Russell Maliphant returns to the delightfully eccentric Coronet Theatre for the third time with maliphantworks3, a terrific triple bill of dance and film.
In The Space Between, Russell Maliphant and Dana Fouras emerge from darkness, rising from the floor, bathed in scattered, textured light. The figures are discrete at first, confined on opposite ends of the stage in spaces carved out by the undulating projections, which are designed by Maliphant together with Panagiotis Tomaras. The dancers’ movement is marked by Maliphant’s characteristic juxtaposition between the organic and the mechanical. Before long, the space between the dancers is breached and the pair are brought together into precise yet playful interaction. While the rippling light and contrasting rapid drawn out movements suspend our sense of time and place, recurring gestural motifs root us in time and connect the dancers with one another and the geography of the stage. The chemistry between Maliphant and Fouras is palpable. As the work evolves and the movements unravel into controlled frenzy, driven forth by the mechanical urgency of the soundscape designed by Fouras, there is an irresistible sensuality to the movement.
As elsewhere in Maliphant’s work, there is a striking dissonance between fluid, sinuous movements and short, sharp sculptural gestures. Here, they are cleverly emphasised with strobing light effects. The dancers morph and mutate between these movements with poise and patience, and to rousing effect. The profound artistry of Maliphant’s choreographic language exists somewhere here, in the space between tension and release, control and surrender.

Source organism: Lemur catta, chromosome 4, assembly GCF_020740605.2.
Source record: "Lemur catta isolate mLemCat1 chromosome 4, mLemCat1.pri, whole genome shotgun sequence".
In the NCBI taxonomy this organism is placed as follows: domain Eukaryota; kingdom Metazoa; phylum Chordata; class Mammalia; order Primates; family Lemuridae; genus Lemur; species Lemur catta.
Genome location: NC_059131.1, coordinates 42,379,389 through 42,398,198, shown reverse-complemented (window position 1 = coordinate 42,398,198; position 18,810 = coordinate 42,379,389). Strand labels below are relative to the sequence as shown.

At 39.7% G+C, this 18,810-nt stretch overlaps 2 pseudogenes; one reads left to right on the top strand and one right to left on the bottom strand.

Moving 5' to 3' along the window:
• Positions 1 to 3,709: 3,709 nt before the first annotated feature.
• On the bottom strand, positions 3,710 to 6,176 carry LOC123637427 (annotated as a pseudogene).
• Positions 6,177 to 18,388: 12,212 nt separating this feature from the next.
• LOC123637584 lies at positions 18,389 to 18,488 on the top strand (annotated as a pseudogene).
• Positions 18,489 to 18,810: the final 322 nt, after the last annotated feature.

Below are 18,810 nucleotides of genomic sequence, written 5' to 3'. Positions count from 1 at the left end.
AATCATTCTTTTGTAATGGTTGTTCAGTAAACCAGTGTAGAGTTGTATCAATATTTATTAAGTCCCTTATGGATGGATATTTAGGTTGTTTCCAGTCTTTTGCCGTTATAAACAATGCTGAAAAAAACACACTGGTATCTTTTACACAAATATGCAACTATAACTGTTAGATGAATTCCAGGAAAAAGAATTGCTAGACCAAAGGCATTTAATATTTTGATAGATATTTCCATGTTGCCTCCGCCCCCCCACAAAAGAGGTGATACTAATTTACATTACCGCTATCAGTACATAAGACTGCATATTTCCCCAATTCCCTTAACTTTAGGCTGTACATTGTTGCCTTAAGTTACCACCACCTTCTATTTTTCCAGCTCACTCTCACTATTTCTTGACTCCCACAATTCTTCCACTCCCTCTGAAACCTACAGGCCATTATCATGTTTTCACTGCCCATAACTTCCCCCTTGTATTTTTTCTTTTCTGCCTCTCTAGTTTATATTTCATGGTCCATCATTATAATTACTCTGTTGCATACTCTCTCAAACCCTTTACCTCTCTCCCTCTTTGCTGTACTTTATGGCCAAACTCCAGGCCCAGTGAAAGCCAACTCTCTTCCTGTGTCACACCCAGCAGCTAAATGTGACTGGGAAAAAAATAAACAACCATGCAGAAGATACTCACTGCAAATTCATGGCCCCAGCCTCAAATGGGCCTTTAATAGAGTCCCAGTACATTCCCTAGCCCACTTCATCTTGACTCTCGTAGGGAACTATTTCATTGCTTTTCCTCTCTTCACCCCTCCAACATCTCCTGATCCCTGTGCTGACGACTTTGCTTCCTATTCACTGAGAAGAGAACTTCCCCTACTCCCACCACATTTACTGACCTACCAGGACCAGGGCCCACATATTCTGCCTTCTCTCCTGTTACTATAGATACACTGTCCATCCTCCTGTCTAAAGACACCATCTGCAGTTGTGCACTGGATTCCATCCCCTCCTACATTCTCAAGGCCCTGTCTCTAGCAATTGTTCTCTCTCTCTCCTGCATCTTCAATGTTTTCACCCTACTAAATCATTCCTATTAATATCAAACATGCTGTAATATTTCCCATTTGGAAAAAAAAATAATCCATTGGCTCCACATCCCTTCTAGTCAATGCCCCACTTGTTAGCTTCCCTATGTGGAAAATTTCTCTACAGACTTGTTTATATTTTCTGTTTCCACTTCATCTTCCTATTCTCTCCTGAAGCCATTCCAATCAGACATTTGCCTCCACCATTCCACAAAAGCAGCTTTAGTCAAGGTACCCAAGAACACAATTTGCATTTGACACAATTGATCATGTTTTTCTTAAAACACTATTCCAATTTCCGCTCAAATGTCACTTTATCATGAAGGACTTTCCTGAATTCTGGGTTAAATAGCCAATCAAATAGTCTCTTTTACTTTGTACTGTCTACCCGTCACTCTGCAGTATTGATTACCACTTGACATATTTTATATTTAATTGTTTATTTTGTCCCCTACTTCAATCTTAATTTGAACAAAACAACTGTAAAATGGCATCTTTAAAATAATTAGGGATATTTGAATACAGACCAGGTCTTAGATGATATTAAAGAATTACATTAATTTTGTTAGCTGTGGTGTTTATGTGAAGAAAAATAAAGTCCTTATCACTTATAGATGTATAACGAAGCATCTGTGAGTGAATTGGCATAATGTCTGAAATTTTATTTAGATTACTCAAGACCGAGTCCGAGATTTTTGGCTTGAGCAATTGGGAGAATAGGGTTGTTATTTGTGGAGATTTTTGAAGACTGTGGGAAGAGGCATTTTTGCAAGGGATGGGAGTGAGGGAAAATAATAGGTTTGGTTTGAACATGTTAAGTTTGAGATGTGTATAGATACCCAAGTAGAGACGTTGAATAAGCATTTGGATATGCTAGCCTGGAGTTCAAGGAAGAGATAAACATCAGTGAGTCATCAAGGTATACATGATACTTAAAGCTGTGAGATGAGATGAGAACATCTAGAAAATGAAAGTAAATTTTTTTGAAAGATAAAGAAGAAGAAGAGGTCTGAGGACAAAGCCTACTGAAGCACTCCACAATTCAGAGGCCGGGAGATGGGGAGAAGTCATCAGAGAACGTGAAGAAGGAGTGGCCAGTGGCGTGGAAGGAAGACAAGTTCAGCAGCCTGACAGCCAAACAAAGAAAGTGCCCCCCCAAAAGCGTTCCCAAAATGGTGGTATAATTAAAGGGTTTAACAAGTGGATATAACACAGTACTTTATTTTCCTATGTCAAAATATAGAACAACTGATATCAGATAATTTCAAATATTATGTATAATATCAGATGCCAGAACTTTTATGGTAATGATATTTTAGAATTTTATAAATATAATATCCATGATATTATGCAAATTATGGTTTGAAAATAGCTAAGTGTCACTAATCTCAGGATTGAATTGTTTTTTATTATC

Two short films interpose The Space Between and Duet, the first of which sees Fouras accompany Rachmaninov’s dramatic ‘Prelude in C Sharp minor’. Long shots are counterpointed with dramatic close-ups of her coiling and curling movement which is alas too heavily shrouded in an over adorned black dress.
The second film, in which Maliphant performs harnessed by a large elastic band suspended from the ceiling, is one of the evening’s highlights. Hoisted up by the band, Maliphant is allowed to explore more deeply the embodiment of elasticity and restraint, taking it to superhuman levels. Flirting with the floor but never quite accomplishing stillness, Maliphant is in full, glorious flight. This ‘collaboration’ between Maliphant and the harness is so effective that it begs to be extended and refined.
Finally, the pair return to the stage for Duet. Set to a soundtrack featuring Donizetti’s heart-wrenching Una Furtiva Lagrima, Duet is a delicate and sensual pas de deux. Evoking the earnest lyricism of the score, Fouras and Maliphant move with an enchanting elegance and intimacy. Subverting traditional balletic roles by swapping and sharing movements, the dancers weave through and between each other, hoisting one another into remarkable lifts and breathtaking spins. Revived from 2018, Duet is a beautiful testament not only to Maliphant and Fouras’ remarkable choreographic skill and style, but also to the husband and wife’s profound emotional connection.
With Fouras set to retire from the Russel Maliphant company after maliphantworks3, this programme is a must-see, a sight to behold and savour.
Russell Maliphant’s maliphantworks3 is showing at The Coronet until 22 February. For more information and to book tickets, click here.
Read Eirini Diamantouli’s interview with Russell Maliphant here.